[Update: This rumor has now been confirmed by Roku. Hulu Plus will be coming to all Roku Players later this fall.] Apple TV and Google TV continue to fight for our attention, while the Boxee Box jumps up and down in the background showing off its sunken cube design. Meanwhile, Roku quietly continues to improve itself. When it launched Roku was basically a Netflix Streaming device but over the years it has added Amazon Video-on-Demand as well as all the titles in the Roku Channel store. 1080P streaming was added in the latest generation of Roku players and local content streaming is coming in November.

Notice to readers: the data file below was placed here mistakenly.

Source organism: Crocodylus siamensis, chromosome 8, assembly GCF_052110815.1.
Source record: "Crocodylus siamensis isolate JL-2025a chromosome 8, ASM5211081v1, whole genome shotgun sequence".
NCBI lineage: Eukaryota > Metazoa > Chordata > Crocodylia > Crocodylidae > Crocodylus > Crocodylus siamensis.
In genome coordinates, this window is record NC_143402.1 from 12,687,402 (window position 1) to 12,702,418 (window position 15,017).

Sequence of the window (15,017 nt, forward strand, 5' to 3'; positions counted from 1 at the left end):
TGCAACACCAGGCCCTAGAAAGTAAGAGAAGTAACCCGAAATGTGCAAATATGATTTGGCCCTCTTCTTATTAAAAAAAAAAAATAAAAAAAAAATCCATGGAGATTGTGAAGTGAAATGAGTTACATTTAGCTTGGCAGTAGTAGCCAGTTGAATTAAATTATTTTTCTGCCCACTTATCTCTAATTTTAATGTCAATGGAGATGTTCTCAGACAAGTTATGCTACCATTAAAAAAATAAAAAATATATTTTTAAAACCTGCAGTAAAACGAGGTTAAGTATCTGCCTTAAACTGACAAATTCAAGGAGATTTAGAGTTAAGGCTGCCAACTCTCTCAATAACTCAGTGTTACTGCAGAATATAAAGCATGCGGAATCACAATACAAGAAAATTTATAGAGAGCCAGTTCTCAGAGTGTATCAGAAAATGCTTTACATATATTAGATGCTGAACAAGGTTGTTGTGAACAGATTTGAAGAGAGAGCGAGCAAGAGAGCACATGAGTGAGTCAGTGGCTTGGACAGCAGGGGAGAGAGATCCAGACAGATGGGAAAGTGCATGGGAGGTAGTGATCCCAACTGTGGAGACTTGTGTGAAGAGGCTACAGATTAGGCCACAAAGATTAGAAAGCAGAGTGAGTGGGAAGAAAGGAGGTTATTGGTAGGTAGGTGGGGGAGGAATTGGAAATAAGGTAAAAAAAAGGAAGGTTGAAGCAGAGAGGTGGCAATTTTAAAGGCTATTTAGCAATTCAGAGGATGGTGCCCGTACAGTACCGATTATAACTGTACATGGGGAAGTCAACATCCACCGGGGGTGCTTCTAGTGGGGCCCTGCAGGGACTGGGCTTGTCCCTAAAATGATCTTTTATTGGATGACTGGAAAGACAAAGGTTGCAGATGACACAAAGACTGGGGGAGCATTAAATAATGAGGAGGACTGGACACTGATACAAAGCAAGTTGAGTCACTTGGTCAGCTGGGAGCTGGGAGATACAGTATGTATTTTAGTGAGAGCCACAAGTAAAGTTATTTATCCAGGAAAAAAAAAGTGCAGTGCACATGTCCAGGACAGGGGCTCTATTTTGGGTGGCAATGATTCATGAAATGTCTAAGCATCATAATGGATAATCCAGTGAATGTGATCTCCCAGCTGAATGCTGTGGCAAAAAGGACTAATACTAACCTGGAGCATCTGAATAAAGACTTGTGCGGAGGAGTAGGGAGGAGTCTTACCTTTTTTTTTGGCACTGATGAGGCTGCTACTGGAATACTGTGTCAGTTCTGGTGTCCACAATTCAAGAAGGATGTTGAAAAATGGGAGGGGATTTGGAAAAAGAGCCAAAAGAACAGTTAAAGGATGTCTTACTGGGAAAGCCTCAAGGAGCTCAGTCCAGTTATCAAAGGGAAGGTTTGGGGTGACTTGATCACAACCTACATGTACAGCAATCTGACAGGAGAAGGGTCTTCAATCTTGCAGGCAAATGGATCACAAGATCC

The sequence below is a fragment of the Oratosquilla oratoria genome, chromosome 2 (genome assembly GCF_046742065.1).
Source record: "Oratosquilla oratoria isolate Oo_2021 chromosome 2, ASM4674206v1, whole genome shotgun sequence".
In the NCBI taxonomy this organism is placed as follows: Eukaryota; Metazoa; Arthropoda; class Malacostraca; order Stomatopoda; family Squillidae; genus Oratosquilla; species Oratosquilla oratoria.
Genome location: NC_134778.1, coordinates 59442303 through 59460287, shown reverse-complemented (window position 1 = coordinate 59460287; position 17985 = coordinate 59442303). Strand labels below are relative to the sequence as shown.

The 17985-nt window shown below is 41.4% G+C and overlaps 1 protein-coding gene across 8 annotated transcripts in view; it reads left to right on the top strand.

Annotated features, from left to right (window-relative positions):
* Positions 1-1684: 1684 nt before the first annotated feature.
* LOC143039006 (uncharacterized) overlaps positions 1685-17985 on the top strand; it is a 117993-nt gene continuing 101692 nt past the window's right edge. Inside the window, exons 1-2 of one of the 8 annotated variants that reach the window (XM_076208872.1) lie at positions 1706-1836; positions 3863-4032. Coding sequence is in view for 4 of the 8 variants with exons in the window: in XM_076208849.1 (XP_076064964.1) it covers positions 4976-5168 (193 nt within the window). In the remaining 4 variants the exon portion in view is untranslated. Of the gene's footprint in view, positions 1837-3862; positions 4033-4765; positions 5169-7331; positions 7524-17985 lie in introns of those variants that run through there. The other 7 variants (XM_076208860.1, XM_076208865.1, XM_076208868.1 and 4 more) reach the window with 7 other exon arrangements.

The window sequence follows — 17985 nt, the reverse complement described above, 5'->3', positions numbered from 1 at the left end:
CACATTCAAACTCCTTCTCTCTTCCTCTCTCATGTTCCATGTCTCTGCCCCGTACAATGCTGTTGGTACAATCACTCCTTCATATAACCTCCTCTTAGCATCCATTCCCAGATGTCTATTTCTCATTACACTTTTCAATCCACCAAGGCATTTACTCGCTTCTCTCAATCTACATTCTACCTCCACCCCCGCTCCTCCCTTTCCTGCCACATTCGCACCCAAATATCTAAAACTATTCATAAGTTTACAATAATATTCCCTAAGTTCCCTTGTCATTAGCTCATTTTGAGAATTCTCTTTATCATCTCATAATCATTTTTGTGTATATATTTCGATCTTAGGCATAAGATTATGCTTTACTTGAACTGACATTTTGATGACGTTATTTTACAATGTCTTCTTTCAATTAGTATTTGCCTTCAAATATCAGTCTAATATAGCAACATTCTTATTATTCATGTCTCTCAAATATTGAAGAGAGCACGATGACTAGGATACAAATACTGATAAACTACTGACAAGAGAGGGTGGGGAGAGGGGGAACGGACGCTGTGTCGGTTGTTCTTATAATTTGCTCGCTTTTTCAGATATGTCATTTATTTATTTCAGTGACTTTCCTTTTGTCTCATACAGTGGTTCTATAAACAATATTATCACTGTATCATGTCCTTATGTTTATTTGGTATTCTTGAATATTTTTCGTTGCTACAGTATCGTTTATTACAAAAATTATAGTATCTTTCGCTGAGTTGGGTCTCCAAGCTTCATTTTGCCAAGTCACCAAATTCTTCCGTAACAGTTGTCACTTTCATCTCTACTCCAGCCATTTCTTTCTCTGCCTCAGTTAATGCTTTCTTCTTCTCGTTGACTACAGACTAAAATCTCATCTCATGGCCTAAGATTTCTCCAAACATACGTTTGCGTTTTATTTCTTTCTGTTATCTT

There are two major content sources that are missing. iTunes is one, and we won't hold our breath there. The other is Hulu, and there's good news on that front. This is all rumor, mind you, but a blog called BusinessofVideo.com claims that it has images of a Hulu channel running on the Roku interface. Neither Roku nor Hulu would offer comment but Dan Rayburn, the author of the post, claims that some of Hulu's content partners have confirmed the deal. VentureBeat's Devindra Hardawar picked up the story and also contacted Roku for confirmation. Interestingly rather than a simple "no comment" Roku had this to say: "We have no comment at this time. It’s reasonable to expect we’ll have something to say in the near future and I will definitely follow-up with you as soon as we do." That seems promising, doesn't it? What we still don't know is if we're talking about Hulu (free) or Hulu Plus ($10/month). Traditionally Hulu has actively worked against people getting Hulu onto TV screens so we're almost certainly talking about Hulu Plus. From my observations is seems like Hulu buys one set of streaming rights for PCs and another for devices designed to connect to a TV (or in some cases, it purchases both). That's the only explanation for the fact that Hulu contains some content that Hulu Plus doesn't, and vice versa. One would expect that the paid service would offer everything the free service offers, plus more, but that isn't the case. Anyway the point is, Hulu would have to renegotiate all its contracts if it were going to put the Hulu service on a device like the Roku, while the Hulu Plus service has all the rights in place. Hulu Plus is still in "Preview" mode and requires an invitation before you can sign up. Assuming it is coming to Roku, let's hope that means the service is getting ready to roll out into full on public mode, and let's further hope that means Hulu will be able to expand the offerings it has available in the Hulu Plus service. Right now the offerings are a bit slim considering you have to spend $10 and still sit through advertisements.